Philanthropy with purpose

Concept of Asian Giving Circle is rooted in generosity


The Building More Philanthropy with Purpose (BMPP) Giving Circle has gifted almost $120,000 to 40+ community-based projects since 2013. Their mission is to fund good ideas to build a better world. They believe that brilliant solutions for community problems can come from anyone and anywhere.
Co-founded by Bo Thao-Urabe (executive director of the Coalition of Asian American Leaders) and Minnesota state representative Kaohly Vang Her, the group is fondly referred to as the “Bad Mo Pho Phamily” by giving circle members.

What’s pho got to do with it?
Pho is a noodle soup often served for Asian family gatherings. BMPP sparks family-table-talk conversations that are unconventional and welcome all ages. They consider themselves “Bad” because they’re here to challenge how things have always been done. “Mo Pho” refers to there always being enough pho to go around; and “Phamily” because members are making a difference across generational lines.
There are currently nine families from Minnesota and Wisconsin participating in BMPP. They aim to gather quarterly, and use a point scale to evaluate the applications they receive for their annual micro grants. Each family ranks each of the projects being evaluated. The base-line commitment of member families is to contribute $1,000/year. Time is spent in family discussions, as well as in the larger giving circle group, deciding which projects to fund. Every voice counts, and adult members say their family bonds grow stronger by making philanthropic choices together with their children. This is one way of growing the next generation of philanthropists.
Lee Vue has been a BMPP member since 2020. She explained why she joined a giving circle during a pandemic, saying, “There came a point when I felt financially secure in my career. Generational wealth isn’t prevalent in our culture, but generosity is. My parents taught me the importance of giving back to community as we were able, even though neither one of them had a high wage job.
“I realized I was at the point of being able to give back last year, so I reached out to BMPP and formally became a donor.”
BMPP began as a Hmong giving circle, but now welcomes families and individuals across Asian cultures: members are Hmong, Korean, Laotian, Japanese, and multiracial.

Generosity runs deep in culture communities
Vue said, “There are giving circles similar to ours in many parts of the U.S. The concept of giving is deeply embedded in Asian cultures and communities of color. You tap into your community when you need support.
“With BMPP, we are choosing to fund small, innovative projects that advance social justice and equity for Asian American and Pacific Islander populations in Minnesota, Iowa, North and South Dakota, and Wisconsin. Our funding creates impact in AAPI communities, but we believe in working toward justice for all communities.”
“For example, we recently funded the construction of a new dance floor for Indigenous Roots Cultural Arts Center on the East Side of St. Paul. Other grantees have included the Hmong American Farmers Association, Funny Asian Women Kollective, and Reviving the Islamic Sisterhood for Empowerment.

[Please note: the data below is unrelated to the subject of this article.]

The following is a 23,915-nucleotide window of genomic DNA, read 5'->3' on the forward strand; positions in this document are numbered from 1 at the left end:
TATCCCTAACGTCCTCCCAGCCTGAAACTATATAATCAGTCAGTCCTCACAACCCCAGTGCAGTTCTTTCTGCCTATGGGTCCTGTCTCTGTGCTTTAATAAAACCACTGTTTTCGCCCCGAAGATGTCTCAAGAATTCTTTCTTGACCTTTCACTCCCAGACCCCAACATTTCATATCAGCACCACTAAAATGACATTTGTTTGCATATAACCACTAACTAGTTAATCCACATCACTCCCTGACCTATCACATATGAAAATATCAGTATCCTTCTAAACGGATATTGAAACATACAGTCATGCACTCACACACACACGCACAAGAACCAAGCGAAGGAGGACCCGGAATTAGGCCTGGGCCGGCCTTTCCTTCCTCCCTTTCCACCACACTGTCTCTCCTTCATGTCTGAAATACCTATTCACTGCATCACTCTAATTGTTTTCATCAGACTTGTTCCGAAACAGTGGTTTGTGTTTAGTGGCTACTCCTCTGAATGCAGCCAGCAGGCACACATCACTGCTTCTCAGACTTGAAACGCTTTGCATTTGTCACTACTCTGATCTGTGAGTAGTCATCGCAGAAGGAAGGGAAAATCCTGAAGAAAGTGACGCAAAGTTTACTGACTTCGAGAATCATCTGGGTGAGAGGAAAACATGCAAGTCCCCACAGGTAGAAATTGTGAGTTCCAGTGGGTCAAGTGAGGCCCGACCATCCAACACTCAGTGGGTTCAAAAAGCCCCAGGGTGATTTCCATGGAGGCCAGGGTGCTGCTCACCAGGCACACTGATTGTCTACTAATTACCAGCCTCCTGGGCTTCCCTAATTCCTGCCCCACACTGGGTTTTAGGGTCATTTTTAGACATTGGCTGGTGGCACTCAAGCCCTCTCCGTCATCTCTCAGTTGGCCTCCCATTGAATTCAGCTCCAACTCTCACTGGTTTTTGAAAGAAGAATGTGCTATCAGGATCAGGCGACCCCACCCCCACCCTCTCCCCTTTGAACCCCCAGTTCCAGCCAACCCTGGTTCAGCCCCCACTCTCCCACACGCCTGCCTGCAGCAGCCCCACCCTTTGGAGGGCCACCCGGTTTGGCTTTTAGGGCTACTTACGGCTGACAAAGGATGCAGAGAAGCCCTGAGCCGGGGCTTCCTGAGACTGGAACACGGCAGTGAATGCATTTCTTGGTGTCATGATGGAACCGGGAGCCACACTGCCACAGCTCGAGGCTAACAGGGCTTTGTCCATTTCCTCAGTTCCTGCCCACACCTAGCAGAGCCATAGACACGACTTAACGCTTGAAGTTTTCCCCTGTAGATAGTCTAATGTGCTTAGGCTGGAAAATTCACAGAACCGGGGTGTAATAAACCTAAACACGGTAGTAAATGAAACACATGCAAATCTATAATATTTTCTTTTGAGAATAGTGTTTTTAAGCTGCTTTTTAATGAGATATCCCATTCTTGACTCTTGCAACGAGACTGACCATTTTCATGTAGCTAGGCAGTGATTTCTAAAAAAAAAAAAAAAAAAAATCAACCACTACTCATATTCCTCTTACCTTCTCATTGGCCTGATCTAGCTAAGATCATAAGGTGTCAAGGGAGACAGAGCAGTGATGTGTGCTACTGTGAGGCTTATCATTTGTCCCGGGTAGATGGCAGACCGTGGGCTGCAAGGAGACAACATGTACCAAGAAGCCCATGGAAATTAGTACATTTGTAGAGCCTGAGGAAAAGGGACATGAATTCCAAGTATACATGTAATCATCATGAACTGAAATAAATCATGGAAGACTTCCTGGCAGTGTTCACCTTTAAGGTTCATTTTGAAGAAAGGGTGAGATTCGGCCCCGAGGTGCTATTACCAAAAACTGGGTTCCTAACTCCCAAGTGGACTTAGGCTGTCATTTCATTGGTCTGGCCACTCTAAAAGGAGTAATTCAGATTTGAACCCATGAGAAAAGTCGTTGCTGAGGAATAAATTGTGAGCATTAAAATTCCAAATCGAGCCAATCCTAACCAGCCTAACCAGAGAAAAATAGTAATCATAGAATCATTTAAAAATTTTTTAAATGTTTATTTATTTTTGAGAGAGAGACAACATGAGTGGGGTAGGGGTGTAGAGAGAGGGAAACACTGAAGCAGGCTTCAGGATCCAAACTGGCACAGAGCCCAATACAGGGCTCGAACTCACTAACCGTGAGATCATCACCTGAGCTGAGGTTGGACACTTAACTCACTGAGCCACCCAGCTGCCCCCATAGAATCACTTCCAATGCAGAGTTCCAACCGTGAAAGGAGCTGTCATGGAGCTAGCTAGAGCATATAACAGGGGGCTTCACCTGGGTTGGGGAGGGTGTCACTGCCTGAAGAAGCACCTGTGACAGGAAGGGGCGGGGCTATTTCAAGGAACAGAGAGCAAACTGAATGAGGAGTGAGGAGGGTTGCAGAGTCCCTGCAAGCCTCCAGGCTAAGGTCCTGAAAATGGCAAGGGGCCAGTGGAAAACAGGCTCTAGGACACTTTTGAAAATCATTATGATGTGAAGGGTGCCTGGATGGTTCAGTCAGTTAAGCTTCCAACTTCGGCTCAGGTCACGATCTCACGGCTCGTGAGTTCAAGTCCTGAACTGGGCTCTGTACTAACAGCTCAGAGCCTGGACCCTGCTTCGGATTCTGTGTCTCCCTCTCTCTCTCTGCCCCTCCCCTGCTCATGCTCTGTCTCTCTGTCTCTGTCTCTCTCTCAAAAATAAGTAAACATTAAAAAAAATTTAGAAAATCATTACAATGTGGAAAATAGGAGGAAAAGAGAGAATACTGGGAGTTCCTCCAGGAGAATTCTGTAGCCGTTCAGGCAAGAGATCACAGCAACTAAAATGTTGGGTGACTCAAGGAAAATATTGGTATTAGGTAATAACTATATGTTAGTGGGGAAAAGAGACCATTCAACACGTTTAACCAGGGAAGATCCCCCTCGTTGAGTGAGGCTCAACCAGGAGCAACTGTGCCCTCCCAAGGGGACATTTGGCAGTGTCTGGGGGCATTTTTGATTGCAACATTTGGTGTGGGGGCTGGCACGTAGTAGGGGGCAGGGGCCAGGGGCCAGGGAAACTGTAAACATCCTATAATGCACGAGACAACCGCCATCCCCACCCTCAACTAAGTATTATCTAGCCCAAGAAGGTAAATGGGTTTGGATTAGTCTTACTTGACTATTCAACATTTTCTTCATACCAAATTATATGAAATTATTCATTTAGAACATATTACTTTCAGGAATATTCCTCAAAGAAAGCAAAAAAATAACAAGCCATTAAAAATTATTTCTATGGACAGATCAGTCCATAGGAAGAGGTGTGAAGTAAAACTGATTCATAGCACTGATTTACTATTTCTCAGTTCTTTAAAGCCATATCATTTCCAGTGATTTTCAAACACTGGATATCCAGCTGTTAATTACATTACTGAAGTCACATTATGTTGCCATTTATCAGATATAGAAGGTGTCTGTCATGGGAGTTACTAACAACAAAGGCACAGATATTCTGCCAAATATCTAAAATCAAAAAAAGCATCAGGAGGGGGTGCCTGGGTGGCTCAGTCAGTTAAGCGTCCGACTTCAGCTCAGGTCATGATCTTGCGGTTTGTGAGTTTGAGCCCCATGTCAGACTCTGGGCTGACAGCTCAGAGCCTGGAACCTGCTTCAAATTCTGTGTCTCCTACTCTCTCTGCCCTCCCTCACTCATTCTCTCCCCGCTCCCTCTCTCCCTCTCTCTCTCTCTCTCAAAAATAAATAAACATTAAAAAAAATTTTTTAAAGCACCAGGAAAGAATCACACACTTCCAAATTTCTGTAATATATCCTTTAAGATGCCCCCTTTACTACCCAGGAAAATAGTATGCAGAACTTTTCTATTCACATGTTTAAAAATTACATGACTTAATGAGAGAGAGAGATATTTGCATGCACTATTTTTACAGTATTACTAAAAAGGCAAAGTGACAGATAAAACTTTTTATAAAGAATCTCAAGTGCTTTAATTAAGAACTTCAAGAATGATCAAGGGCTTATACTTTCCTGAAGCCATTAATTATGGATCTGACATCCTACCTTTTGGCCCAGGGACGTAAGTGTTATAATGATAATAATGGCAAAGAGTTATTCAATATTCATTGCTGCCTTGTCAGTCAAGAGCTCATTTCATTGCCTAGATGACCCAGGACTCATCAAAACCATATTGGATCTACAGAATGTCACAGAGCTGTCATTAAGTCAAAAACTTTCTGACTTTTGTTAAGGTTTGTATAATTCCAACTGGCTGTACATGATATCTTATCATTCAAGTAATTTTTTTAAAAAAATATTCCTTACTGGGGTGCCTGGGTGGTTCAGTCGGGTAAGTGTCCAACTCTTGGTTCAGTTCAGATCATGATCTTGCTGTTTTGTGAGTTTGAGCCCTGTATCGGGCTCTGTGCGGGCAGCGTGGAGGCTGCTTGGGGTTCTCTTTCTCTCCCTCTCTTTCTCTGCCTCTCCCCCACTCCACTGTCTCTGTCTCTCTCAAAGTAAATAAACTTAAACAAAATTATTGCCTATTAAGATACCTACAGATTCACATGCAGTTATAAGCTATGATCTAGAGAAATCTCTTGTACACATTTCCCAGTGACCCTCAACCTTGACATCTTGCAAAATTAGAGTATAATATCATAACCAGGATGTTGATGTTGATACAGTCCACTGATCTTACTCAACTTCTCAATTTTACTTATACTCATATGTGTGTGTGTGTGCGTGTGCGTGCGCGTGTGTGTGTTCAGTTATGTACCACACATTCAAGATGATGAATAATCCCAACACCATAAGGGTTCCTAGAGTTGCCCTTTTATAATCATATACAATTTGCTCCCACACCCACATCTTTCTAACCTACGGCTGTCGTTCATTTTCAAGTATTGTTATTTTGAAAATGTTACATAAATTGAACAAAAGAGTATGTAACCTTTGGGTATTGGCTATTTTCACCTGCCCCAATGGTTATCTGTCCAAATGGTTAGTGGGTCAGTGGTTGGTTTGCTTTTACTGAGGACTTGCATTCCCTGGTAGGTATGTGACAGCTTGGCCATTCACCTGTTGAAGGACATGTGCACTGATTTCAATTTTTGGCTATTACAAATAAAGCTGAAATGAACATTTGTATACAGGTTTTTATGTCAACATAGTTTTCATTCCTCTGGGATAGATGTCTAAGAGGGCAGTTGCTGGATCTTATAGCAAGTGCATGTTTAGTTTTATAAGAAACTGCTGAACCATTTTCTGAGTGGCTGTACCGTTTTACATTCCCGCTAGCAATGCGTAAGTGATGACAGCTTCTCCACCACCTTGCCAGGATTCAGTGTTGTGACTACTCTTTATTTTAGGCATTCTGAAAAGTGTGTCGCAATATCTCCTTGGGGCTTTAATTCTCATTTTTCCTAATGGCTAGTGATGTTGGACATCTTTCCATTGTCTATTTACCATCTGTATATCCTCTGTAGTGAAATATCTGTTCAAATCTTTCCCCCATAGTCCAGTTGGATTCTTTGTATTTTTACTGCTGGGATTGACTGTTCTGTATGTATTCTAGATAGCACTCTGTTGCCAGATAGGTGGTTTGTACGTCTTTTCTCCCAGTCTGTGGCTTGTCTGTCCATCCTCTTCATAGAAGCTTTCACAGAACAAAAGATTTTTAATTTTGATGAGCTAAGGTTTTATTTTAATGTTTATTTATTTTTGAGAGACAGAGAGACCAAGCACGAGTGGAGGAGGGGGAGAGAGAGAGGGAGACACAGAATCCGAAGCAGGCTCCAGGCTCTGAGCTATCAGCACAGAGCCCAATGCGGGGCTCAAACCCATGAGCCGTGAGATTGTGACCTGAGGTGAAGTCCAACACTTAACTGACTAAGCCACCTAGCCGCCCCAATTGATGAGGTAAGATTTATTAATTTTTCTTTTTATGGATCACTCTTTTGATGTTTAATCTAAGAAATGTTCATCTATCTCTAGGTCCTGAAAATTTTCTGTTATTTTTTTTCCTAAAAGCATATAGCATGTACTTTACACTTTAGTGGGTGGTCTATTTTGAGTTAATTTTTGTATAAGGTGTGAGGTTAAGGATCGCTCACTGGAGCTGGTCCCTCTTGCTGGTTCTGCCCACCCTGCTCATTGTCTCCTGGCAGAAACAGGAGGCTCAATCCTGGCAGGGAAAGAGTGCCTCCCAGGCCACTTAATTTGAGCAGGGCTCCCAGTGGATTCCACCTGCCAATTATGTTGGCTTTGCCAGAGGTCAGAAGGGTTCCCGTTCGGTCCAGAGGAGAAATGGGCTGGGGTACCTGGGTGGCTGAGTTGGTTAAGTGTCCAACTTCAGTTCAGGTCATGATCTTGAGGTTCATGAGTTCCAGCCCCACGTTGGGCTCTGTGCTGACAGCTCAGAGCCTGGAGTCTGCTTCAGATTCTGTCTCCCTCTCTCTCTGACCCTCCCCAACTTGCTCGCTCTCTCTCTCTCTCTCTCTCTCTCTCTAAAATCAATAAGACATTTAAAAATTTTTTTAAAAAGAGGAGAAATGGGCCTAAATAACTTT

“A little grant may not sound like much, but it can make a huge difference. BMPP envisions a world where individuals and families are supported and nurtured, creating conditions where communities can achieve their full potential.”

2021-22 grant cycle
to open soon
For the upcoming grant cycle, BMPP will make micro grants of up to $2,500 for projects that advance social justice in AAPI communities, including building solidarity across BIPOC lines.
The micro grant must cover most of what is needed to complete a project. If the financial requirements of a project are substantially more than $2,500, BMPP cannot fund it. They also cannot fund existing or ongoing work.
Vue said, “We know that groups have creative and innovative ideas for advancing justice. Sometimes it just takes a small amount of financial support to bring those ideas to life – those are the projects we are looking for. If you have an idea that fits these criteria, apply.”
Visit the website for more details at Applications will be accepted mid-July thru mid-August, with final decisions made by Sept. 1.

Building solidarity across cultures
Vue, who was born in Fresno, Calif., moved with her family to Frogtown when she was in sixth grade. She graduated from Central High School and the University of Minnesota, and has her own perspective on why there is anti-Blackness sentiment in refugee Asian American communities.
She said, “My parents immigrated from Thailand; I was the first in my family to be born in this country. Because we live within a system rooted in White supremacy and racism, refugees are often placed in poor neighborhoods when they arrive. The system pits different groups of people against each other because of scarce resources, crime, and over-policing.
“Understanding anti-Blackness in Asian communities has become a necessity since George Floyd was murdered. It’s time to take a long, hard look at the racialized circumstances that shape this country, and to start moving forward together in solidarity.”


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